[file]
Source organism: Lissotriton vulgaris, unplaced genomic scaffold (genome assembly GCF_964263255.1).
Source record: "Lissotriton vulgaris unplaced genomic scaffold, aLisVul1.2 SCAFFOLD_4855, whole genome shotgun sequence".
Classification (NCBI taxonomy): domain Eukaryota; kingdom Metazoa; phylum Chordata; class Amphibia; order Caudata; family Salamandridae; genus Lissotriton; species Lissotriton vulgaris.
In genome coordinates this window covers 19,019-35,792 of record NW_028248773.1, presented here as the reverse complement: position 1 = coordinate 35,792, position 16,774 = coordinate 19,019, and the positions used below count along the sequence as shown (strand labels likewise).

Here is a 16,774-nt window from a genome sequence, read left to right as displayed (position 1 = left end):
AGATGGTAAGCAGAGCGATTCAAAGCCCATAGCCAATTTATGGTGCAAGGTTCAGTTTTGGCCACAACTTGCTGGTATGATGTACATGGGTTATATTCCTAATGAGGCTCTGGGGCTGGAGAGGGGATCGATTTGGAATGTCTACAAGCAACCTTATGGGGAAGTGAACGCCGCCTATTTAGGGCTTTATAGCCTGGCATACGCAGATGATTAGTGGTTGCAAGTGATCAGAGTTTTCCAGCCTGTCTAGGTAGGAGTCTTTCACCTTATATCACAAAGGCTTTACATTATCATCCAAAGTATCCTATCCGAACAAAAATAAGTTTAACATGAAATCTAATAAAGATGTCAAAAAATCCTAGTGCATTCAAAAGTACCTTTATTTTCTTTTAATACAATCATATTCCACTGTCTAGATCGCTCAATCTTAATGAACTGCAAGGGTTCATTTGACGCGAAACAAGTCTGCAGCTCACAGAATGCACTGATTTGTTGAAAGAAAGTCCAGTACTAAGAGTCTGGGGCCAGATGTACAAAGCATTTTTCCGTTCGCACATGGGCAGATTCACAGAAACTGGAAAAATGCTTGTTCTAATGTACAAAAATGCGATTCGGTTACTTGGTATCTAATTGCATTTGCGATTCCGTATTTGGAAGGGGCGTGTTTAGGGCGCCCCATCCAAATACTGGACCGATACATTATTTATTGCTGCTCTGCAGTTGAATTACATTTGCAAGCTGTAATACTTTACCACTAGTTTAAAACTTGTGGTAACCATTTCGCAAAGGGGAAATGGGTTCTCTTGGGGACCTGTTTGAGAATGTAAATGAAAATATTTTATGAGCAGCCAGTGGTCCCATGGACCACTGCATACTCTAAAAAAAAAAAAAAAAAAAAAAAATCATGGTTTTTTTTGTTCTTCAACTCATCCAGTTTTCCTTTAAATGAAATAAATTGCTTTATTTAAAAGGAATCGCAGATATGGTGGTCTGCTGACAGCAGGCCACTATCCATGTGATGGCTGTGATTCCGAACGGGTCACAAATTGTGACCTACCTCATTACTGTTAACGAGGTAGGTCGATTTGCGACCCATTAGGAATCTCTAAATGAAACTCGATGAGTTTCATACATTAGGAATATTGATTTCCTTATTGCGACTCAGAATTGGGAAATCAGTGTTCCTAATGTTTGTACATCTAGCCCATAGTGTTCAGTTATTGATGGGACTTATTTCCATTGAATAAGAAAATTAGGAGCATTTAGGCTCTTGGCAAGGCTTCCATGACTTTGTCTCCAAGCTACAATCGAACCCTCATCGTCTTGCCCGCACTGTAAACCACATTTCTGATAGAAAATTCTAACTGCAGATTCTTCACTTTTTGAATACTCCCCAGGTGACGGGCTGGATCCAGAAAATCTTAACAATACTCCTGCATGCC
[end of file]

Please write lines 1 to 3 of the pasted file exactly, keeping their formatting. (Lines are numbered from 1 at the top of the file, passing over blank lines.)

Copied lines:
Source organism: Lissotriton vulgaris, unplaced genomic scaffold (genome assembly GCF_964263255.1).
Source record: "Lissotriton vulgaris unplaced genomic scaffold, aLisVul1.2 SCAFFOLD_4855, whole genome shotgun sequence".
Classification (NCBI taxonomy): domain Eukaryota; kingdom Metazoa; phylum Chordata; class Amphibia; order Caudata; family Salamandridae; genus Lissotriton; species Lissotriton vulgaris.